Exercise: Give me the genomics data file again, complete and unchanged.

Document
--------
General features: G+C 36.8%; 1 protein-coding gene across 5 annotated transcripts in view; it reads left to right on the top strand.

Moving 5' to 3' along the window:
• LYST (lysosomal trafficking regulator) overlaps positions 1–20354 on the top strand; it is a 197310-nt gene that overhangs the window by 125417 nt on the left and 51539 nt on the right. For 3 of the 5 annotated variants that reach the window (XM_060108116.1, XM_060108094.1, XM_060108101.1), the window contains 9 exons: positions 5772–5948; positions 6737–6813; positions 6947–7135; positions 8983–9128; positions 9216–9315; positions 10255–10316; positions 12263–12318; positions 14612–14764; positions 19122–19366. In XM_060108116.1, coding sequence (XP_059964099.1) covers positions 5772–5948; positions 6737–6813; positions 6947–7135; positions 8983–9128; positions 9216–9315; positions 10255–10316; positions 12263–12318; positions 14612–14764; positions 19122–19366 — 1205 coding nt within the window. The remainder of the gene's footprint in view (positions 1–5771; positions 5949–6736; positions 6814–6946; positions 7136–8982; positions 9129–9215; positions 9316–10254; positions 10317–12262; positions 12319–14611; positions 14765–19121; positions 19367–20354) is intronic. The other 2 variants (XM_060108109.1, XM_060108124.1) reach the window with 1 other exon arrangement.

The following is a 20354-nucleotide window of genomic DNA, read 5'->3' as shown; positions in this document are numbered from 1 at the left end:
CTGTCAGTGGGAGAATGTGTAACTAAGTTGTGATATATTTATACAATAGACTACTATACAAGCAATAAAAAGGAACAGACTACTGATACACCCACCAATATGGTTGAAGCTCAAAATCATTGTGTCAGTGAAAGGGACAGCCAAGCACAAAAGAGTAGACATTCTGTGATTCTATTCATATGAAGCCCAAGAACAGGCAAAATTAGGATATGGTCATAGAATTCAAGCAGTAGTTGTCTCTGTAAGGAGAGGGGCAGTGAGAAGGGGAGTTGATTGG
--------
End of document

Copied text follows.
General features: G+C 36.8%; 1 protein-coding gene across 5 annotated transcripts in view; it reads left to right on the top strand.

Moving 5' to 3' along the window:
• LYST (lysosomal trafficking regulator) overlaps positions 1–20354 on the top strand; it is a 197310-nt gene that overhangs the window by 125417 nt on the left and 51539 nt on the right. For 3 of the 5 annotated variants that reach the window (XM_060108116.1, XM_060108094.1, XM_060108101.1), the window contains 9 exons: positions 5772–5948; positions 6737–6813; positions 6947–7135; positions 8983–9128; positions 9216–9315; positions 10255–10316; positions 12263–12318; positions 14612–14764; positions 19122–19366. In XM_060108116.1, coding sequence (XP_059964099.1) covers positions 5772–5948; positions 6737–6813; positions 6947–7135; positions 8983–9128; positions 9216–9315; positions 10255–10316; positions 12263–12318; positions 14612–14764; positions 19122–19366 — 1205 coding nt within the window. The remainder of the gene's footprint in view (positions 1–5771; positions 5949–6736; positions 6814–6946; positions 7136–8982; positions 9129–9215; positions 9316–10254; positions 10317–12262; positions 12319–14611; positions 14765–19121; positions 19367–20354) is intronic. The other 2 variants (XM_060108109.1, XM_060108124.1) reach the window with 1 other exon arrangement.

The following is a 20354-nucleotide window of genomic DNA, read 5'->3' as shown; positions in this document are numbered from 1 at the left end:
CTGTCAGTGGGAGAATGTGTAACTAAGTTGTGATATATTTATACAATAGACTACTATACAAGCAATAAAAAGGAACAGACTACTGATACACCCACCAATATGGTTGAAGCTCAAAATCATTGTGTCAGTGAAAGGGACAGCCAAGCACAAAAGAGTAGACATTCTGTGATTCTATTCATATGAAGCCCAAGAACAGGCAAAATTAGGATATGGTCATAGAATTCAAGCAGTAGTTGTCTCTGTAAGGAGAGGGGCAGTGAGAAGGGGAGTTGATTGG